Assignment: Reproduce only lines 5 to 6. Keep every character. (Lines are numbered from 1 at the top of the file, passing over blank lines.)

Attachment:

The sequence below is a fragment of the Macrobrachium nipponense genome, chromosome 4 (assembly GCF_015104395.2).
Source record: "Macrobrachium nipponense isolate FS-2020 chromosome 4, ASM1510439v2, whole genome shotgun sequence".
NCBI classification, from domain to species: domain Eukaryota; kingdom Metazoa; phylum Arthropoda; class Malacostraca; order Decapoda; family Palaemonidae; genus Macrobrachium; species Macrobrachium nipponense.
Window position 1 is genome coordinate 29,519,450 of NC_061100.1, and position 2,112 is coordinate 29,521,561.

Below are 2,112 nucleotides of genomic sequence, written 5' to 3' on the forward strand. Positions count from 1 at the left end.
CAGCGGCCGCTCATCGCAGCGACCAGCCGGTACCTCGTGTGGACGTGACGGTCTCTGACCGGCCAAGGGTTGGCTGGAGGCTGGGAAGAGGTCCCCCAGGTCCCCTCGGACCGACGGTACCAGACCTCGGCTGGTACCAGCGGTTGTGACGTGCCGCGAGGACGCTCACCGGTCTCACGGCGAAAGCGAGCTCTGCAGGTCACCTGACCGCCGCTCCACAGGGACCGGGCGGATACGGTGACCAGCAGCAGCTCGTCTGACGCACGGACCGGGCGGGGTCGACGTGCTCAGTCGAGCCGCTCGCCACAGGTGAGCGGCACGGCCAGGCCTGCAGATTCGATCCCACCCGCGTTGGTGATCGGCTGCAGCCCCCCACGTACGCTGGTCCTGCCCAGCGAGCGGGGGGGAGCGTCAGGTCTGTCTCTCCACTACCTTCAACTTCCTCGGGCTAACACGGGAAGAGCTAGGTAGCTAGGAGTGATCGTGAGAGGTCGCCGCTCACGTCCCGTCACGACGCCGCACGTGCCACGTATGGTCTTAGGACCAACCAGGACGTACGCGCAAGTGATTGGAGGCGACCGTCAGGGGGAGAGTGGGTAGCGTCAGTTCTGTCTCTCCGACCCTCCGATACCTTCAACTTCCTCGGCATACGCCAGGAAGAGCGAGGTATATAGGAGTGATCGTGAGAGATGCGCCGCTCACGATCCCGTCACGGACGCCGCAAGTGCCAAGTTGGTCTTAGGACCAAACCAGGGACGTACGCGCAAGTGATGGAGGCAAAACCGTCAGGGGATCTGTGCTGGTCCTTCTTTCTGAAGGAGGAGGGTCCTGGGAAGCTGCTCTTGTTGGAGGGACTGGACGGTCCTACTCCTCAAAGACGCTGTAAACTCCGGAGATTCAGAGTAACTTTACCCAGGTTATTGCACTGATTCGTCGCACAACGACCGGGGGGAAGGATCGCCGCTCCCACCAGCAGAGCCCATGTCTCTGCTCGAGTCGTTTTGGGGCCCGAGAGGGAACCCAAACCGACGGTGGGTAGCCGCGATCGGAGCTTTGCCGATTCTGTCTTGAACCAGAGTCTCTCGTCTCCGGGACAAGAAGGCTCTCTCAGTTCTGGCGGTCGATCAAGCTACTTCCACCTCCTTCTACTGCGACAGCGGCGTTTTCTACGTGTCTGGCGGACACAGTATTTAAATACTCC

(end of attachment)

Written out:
Below are 2,112 nucleotides of genomic sequence, written 5' to 3' on the forward strand. Positions count from 1 at the left end.
CAGCGGCCGCTCATCGCAGCGACCAGCCGGTACCTCGTGTGGACGTGACGGTCTCTGACCGGCCAAGGGTTGGCTGGAGGCTGGGAAGAGGTCCCCCAGGTCCCCTCGGACCGACGGTACCAGACCTCGGCTGGTACCAGCGGTTGTGACGTGCCGCGAGGACGCTCACCGGTCTCACGGCGAAAGCGAGCTCTGCAGGTCACCTGACCGCCGCTCCACAGGGACCGGGCGGATACGGTGACCAGCAGCAGCTCGTCTGACGCACGGACCGGGCGGGGTCGACGTGCTCAGTCGAGCCGCTCGCCACAGGTGAGCGGCACGGCCAGGCCTGCAGATTCGATCCCACCCGCGTTGGTGATCGGCTGCAGCCCCCCACGTACGCTGGTCCTGCCCAGCGAGCGGGGGGGAGCGTCAGGTCTGTCTCTCCACTACCTTCAACTTCCTCGGGCTAACACGGGAAGAGCTAGGTAGCTAGGAGTGATCGTGAGAGGTCGCCGCTCACGTCCCGTCACGACGCCGCACGTGCCACGTATGGTCTTAGGACCAACCAGGACGTACGCGCAAGTGATTGGAGGCGACCGTCAGGGGGAGAGTGGGTAGCGTCAGTTCTGTCTCTCCGACCCTCCGATACCTTCAACTTCCTCGGCATACGCCAGGAAGAGCGAGGTATATAGGAGTGATCGTGAGAGATGCGCCGCTCACGATCCCGTCACGGACGCCGCAAGTGCCAAGTTGGTCTTAGGACCAAACCAGGGACGTACGCGCAAGTGATGGAGGCAAAACCGTCAGGGGATCTGTGCTGGTCCTTCTTTCTGAAGGAGGAGGGTCCTGGGAAGCTGCTCTTGTTGGAGGGACTGGACGGTCCTACTCCTCAAAGACGCTGTAAACTCCGGAGATTCAGAGTAACTTTACCCAGGTTATTGCACTGATTCGTCGCACAACGACCGGGGGGAAGGATCGCCGCTCCCACCAGCAGAGCCCATGTCTCTGCTCGAGTCGTTTTGGGGCCCGAGAGGGAACCCAAACCGACGGTGGGTAGCCGCGATCGGAGCTTTGCCGATTCTGTCTTGAACCAGAGTCTCTCGTCTCCGGGACAAGAAGGCTCTCTCAGTTCTGGCGGTCGATCAAGCTACTTCCACCTCCTTCTACTGCGACAGCGGCGTTTTCTACGTGTCTGGCGGACACAGTATTTAAATACTCC